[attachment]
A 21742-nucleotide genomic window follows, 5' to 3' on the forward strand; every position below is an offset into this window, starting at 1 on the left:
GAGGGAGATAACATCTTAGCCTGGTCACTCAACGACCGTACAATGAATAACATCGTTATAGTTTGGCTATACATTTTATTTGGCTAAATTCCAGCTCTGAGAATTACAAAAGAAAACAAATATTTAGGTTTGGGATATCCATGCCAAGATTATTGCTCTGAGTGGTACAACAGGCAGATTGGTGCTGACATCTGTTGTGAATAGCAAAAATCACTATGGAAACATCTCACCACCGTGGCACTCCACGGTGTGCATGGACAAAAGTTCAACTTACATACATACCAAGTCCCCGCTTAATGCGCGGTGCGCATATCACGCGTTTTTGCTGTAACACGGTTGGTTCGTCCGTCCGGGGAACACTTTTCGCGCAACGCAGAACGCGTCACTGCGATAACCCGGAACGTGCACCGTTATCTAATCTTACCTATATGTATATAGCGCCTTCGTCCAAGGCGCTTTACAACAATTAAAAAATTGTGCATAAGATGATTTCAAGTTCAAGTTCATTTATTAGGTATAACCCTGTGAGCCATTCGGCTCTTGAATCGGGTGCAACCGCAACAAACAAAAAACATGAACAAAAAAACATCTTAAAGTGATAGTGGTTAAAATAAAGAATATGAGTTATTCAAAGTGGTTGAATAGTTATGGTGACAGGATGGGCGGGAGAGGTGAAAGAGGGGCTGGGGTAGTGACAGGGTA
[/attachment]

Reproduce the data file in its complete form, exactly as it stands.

A 21742-nucleotide genomic window follows, 5' to 3' on the forward strand; every position below is an offset into this window, starting at 1 on the left:
GAGGGAGATAACATCTTAGCCTGGTCACTCAACGACCGTACAATGAATAACATCGTTATAGTTTGGCTATACATTTTATTTGGCTAAATTCCAGCTCTGAGAATTACAAAAGAAAACAAATATTTAGGTTTGGGATATCCATGCCAAGATTATTGCTCTGAGTGGTACAACAGGCAGATTGGTGCTGACATCTGTTGTGAATAGCAAAAATCACTATGGAAACATCTCACCACCGTGGCACTCCACGGTGTGCATGGACAAAAGTTCAACTTACATACATACCAAGTCCCCGCTTAATGCGCGGTGCGCATATCACGCGTTTTTGCTGTAACACGGTTGGTTCGTCCGTCCGGGGAACACTTTTCGCGCAACGCAGAACGCGTCACTGCGATAACCCGGAACGTGCACCGTTATCTAATCTTACCTATATGTATATAGCGCCTTCGTCCAAGGCGCTTTACAACAATTAAAAAATTGTGCATAAGATGATTTCAAGTTCAAGTTCATTTATTAGGTATAACCCTGTGAGCCATTCGGCTCTTGAATCGGGTGCAACCGCAACAAACAAAAAACATGAACAAAAAAACATCTTAAAGTGATAGTGGTTAAAATAAAGAATATGAGTTATTCAAAGTGGTTGAATAGTTATGGTGACAGGATGGGCGGGAGAGGTGAAAGAGGGGCTGGGGTAGTGACAGGGTA